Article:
WR Sam James. His fortunes are certainly tied to those of his quarterback, Jarret Doege. But you can certainly flip that around and make a good argument that the better James is, the better this offense will loo by season’s end. While James is averaging five catches in two games, good for just No. 43 in the nation, that is sure to go up as the season progresses. James got a taste of how the rest of the Big 12 is going to treat him this season after catching just four passes for 22 yards against Oklahoma State last weekend. Last year he caught 69 passes. It won’t take long for him to gather steam, especially if Winston Wright Jr. keeps producing like he did last week (six catches, 127 yards, 1 touchdown). That is only going to open up more opportunities for James, eventually. 

S Alonzo Addae. The Mountaineers are 90-14 since 2002 when they win the turnover battle, so it’s has to heartening for the Mountaineers to see Addae with an interception two games into the season. The redshirt senior is new to the Mountaineers, as he transferred in from New Hampshire after three seasons with that program and sat out 2019. But in just two games Addae has 16 tackles, a pass break-up and the aforementioned interception. He’s brought stability to the back line of the Mountaineers’ defense.  


Key storylines


Bears head coach Dave Aranda became just the third head coach since 1959 to win his debut (Chuck Reedy, 1993; Jim Grobe, 2016). Before you get worked up about that, Reedy was gone after four seasons and Grobe was done after one (though, to be fair to Grobe, that was the deal when he took over for Art Briles, as he was the acting head coach). Given the Bears’ troubles getting the season started, their Big 12 schedule draw couldn’t have worked out better, as they beat Kansas rather easily, 47-14. Aside from Ebner, no Bear had a truly huge statistical game, but it wasn’t necessary. The game was a chance for the team to finally get its hands dirty, so to speak. The things that have to be important to Aranda after that game are the following — no turnovers, better than 50 percent on third down and four quarterback sacks. That’s useful momentum going int this weekend.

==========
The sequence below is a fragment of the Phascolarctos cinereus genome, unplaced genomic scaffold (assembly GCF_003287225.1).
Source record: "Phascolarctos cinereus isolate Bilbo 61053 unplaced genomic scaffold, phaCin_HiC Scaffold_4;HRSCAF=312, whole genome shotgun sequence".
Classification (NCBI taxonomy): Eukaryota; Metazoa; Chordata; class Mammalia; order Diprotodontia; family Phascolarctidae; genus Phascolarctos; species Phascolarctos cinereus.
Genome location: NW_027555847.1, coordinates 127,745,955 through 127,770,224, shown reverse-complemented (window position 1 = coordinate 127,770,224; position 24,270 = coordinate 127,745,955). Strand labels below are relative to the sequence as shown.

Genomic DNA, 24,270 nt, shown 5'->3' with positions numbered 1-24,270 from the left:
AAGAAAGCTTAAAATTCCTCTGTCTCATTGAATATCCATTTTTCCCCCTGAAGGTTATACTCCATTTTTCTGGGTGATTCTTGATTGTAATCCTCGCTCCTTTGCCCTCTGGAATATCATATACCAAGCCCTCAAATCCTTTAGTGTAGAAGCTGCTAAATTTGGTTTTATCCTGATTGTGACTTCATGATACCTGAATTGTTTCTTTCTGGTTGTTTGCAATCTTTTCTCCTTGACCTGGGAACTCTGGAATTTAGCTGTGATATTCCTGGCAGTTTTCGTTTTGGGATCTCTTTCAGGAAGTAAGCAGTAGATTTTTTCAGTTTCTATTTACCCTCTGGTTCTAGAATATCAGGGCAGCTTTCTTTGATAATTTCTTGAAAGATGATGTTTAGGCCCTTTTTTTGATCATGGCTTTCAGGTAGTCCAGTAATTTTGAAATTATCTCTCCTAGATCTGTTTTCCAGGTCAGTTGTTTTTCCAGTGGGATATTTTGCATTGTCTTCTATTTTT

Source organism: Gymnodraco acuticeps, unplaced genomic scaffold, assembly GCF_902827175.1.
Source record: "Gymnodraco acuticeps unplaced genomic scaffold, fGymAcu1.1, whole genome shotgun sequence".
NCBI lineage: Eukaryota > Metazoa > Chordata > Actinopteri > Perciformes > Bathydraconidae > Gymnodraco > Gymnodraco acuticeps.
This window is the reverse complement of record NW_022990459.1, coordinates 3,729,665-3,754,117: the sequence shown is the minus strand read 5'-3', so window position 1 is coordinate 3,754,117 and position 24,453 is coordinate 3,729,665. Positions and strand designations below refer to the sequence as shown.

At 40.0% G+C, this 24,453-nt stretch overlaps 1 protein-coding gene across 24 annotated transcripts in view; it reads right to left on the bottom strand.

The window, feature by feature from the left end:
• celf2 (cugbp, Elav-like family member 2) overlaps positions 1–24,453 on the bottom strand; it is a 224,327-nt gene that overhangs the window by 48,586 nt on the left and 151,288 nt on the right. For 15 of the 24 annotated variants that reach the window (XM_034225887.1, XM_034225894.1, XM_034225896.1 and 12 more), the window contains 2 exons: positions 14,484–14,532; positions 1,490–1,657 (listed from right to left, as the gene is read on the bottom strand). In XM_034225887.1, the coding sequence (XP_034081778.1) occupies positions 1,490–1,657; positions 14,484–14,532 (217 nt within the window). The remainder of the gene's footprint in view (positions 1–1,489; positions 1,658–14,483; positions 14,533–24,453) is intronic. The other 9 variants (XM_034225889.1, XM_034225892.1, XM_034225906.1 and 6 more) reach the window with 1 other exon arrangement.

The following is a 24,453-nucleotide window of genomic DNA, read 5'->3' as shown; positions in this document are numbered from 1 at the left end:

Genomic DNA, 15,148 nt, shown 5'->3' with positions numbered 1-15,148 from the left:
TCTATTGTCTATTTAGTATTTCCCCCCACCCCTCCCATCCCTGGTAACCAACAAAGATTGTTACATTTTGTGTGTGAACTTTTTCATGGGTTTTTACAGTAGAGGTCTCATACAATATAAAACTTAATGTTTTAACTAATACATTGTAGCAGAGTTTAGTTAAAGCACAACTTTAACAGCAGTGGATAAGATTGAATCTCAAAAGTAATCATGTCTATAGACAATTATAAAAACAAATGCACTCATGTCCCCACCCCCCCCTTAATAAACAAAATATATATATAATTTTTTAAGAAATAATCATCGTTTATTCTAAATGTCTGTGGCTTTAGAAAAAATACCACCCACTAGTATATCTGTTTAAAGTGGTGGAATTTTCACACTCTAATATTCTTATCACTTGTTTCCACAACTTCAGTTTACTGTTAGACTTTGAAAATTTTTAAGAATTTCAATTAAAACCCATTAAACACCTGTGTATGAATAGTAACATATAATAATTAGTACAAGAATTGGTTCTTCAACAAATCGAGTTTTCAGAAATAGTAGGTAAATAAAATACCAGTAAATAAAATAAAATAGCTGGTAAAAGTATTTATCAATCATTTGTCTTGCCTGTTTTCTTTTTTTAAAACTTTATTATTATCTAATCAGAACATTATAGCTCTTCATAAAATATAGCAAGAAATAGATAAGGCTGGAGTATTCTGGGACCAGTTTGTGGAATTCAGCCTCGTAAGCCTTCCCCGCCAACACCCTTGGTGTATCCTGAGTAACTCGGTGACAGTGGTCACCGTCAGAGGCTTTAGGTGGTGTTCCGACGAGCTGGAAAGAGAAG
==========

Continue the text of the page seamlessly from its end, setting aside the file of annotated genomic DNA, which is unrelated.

West Virginia

The recipe couldn’t have been much worse for the Mountaineers in their Big 12 debut at Oklahoma State. The one fumble West Virginia lost turned into a touchdown. The Mountaineers committed 12 penalties and, even though they won the time of possession game by nearly three minutes, the Cowboys pounded away at the WVU defense on the ground (203 yards). Despite that, having Brown rush for more than 100 yards, Doege throw for nearly 300 and Wright catch more than 100 yards’ worth of passes means this offense has juice to it. But it needs to finish off drives. The defense needs some work, especially against the run. This game was probably a more accurate barometer of the improvement needed on that side of the ball. 


West Virginia 38, Baylor 35

This one is tough. I was at last year’s game in Waco, Texas, and while most expected some serious offensive fireworks what we got was a defensive struggle, which Baylor won, 17-14. The home team has always had the advantage in Big 12 play, too, as the home team has won seven of their eight meetings. The Mountaineers have never lost to the Bears at home (4-0), and oddly enough, I covered their last meeting in Morgantown, which came in 2018, with the Mountaineers winning handily, 58-14. Both offenses are firing, but I’ll take the home team that hasn’t lost a home game yet to this opponent. 

**Want to win a $25 gift card?  Go sign up here and join our conversation! The best poster each week wins a gift card to your favorite establishment!** 

To Top